Dots plot displaying the deviations of factor levels from the mean showing the residuals as reference distribution.

1 2 3 |

`obj` |
Object of class |

`stacked` |
logical. If |

`base` |
logical. By default a base line is displayed for each factor.
If |

`axes` |
logical. By default a scaled axes is drawn for each factor.
If |

`faclab` |
logical. By default factor effect names and ‘Residuals’ are used to label each dot plot. No axis is labelled otherwise. |

`labels` |
logical. By default, dots are used to the display.
If |

`cex` |
numeric. Expansion factor of the character used for labelling the factor levels. |

`cex.lab` |
numeric. Expansion factor of the character used for labelling each factor. |

`...` |
additional parameters passed to the |

Dots plot are displayed for the scaled deviations of factor levels from
the grand mean and the distribution of the residuals is shown at the bottom
of the plot for graphical comparison. The scaled factor for the factor
deviations is *sqrt(n / k)*, where *k* and *n*
are the factor and residuals degrees of freedom reported by `anova(obj)`

.
If `labels=TRUE`

then the factor levels are used for as points
instead of dots. This option is useful to post labelling the dot plots.
See `dots`

function.
The Anova plot is built in a *(0,1)x(0,1)* plot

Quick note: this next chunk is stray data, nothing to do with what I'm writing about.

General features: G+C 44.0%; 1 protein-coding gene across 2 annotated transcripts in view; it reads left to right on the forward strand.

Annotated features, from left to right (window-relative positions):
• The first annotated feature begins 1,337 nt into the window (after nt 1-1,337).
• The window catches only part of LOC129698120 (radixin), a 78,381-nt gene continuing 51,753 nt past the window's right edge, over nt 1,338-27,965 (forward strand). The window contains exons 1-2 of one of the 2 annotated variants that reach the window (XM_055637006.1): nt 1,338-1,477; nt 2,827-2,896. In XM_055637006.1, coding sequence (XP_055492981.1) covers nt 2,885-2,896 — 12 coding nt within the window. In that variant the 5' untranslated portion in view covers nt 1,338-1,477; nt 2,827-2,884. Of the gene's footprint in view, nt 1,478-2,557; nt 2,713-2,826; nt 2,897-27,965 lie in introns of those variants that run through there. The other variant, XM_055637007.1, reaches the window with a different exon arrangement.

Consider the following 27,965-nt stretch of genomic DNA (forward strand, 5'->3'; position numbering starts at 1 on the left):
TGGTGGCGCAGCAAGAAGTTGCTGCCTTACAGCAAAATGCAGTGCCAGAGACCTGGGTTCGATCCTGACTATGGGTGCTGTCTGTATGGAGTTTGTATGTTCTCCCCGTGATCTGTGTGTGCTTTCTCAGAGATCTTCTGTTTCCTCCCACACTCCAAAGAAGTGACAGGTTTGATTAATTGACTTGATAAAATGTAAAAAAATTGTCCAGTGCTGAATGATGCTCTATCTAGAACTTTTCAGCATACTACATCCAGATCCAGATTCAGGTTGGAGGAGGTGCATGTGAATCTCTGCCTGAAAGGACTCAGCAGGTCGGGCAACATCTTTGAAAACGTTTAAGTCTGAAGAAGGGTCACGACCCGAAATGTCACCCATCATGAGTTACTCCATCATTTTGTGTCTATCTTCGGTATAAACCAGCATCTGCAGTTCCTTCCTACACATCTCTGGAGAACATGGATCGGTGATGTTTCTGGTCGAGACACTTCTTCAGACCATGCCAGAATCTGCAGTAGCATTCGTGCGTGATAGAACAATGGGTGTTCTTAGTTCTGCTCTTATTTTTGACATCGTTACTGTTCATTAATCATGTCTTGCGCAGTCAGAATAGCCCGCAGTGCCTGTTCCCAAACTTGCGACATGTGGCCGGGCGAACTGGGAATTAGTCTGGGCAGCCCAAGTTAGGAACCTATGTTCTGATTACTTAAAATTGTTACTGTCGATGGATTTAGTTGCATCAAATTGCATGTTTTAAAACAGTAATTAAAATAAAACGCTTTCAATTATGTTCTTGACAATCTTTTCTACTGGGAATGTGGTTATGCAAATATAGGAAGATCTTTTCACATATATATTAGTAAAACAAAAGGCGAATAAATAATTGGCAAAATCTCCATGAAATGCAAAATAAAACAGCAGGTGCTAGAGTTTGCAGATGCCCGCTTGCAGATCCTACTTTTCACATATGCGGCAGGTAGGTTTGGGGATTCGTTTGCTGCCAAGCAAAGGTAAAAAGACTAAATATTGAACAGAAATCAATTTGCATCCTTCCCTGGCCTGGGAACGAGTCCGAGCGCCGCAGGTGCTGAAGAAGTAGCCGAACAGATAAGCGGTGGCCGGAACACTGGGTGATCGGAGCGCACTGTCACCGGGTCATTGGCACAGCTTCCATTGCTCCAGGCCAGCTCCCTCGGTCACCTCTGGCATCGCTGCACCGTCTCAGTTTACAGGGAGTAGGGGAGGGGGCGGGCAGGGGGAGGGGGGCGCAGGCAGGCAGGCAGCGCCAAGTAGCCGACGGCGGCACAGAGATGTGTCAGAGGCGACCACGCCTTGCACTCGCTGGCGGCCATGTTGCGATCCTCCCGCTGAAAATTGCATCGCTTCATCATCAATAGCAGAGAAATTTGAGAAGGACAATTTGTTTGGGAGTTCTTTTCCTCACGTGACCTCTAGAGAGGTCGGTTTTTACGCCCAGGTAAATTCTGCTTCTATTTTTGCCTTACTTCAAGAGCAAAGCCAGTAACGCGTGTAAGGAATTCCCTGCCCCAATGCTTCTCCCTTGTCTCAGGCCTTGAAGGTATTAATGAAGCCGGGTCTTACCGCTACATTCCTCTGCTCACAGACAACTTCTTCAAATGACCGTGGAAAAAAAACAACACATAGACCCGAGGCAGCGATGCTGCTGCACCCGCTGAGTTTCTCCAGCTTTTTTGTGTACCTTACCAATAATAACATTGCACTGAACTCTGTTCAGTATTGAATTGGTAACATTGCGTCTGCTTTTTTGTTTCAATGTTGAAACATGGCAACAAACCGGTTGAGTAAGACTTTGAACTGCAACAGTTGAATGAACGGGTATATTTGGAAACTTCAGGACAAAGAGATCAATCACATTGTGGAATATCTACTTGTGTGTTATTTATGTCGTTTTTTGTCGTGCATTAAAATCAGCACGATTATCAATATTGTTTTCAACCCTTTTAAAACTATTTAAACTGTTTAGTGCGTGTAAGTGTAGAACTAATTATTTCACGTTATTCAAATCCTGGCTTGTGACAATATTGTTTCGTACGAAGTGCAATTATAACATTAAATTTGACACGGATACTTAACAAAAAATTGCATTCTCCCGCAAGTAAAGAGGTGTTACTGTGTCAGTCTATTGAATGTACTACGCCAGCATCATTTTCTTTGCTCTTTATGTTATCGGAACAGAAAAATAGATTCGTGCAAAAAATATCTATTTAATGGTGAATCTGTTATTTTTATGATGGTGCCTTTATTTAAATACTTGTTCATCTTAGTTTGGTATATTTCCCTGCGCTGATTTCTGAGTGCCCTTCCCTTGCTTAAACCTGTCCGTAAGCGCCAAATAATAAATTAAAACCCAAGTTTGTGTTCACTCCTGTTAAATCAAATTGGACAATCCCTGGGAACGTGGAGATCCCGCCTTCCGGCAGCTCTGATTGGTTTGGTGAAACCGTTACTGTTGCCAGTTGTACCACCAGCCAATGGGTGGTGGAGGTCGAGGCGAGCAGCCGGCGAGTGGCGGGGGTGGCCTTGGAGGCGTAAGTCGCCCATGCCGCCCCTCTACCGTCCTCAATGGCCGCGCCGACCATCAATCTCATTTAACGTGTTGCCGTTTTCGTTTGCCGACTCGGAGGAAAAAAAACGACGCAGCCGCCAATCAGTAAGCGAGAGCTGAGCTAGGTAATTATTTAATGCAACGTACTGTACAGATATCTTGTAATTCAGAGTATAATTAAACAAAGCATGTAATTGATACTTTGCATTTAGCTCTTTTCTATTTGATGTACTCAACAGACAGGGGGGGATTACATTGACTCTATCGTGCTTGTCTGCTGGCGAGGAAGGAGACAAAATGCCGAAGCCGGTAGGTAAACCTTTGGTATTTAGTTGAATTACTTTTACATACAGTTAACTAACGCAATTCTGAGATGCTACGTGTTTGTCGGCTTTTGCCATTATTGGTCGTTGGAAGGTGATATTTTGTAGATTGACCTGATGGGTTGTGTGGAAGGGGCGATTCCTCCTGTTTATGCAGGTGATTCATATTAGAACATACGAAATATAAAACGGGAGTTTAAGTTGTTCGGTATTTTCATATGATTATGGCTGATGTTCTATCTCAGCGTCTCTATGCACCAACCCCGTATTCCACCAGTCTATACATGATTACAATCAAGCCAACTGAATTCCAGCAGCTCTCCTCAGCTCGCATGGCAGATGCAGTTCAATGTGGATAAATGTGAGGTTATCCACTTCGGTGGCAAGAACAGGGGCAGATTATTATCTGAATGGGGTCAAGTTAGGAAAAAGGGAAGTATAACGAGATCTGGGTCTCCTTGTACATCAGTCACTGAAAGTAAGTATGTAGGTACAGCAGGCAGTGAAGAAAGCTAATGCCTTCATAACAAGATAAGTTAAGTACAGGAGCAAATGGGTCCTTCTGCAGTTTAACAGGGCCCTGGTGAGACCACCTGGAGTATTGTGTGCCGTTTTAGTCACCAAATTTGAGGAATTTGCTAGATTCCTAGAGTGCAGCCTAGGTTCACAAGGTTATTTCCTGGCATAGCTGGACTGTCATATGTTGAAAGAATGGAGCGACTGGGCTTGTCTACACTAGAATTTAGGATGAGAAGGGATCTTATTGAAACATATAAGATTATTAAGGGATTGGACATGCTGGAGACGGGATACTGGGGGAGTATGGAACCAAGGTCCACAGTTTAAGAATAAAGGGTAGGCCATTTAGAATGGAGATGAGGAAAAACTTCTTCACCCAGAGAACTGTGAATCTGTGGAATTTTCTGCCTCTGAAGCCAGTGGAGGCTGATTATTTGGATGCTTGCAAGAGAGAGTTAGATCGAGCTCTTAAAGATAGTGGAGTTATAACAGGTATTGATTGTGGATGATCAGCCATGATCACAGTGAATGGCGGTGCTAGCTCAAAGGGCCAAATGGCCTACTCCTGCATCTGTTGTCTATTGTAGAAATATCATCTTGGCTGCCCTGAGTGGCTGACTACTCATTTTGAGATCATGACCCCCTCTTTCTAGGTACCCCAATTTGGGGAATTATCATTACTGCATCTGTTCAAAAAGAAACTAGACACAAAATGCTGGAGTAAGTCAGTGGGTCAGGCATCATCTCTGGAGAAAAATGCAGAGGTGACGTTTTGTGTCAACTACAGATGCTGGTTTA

area. The area plot is divided to accommodate each of the factors and
the residual at the bottom of the plotting area. The function returns a
list with the coordinates of all the dots displayed.

The function is called for graphical display of factor levels mean and residuals as reference distribution. An invisible list with the actual (x,y) coordinates used for each of the factors and residuals.

The function identifies as an interaction factor any factor with the colon character ":" in its name. Factors like "I(A:B)" will give you problems.

The anova plot presented here is thought for graphical comparison of factor effects in one-layer balanced designed experiments. The function is not prepared for general situations. However, representation of some simple split-plot experiments is possible.

Ernesto Barrios

Box G. E. P. (2000). *Box on Quality*.
Edited by G. C. Tiao et al. New York: Wiley.

Box G. E. P, Hunter, J. S. and Hunter, W. C. (2005).
*Statistics for Experimenters II*. New York: Wiley.

1 2 3 4 5 6 7 8 9 | ```
library(BHH2)
data(heads.data)
heads.data$periods <- factor(heads.data$periods)
heads.data$heads <- factor(heads.data$heads)
heads.aov <- aov(resp~periods+heads,data=heads.data)
anovaPlot(heads.aov)
anovaPlot(heads.aov,labels=TRUE,faclab=TRUE)
``` |

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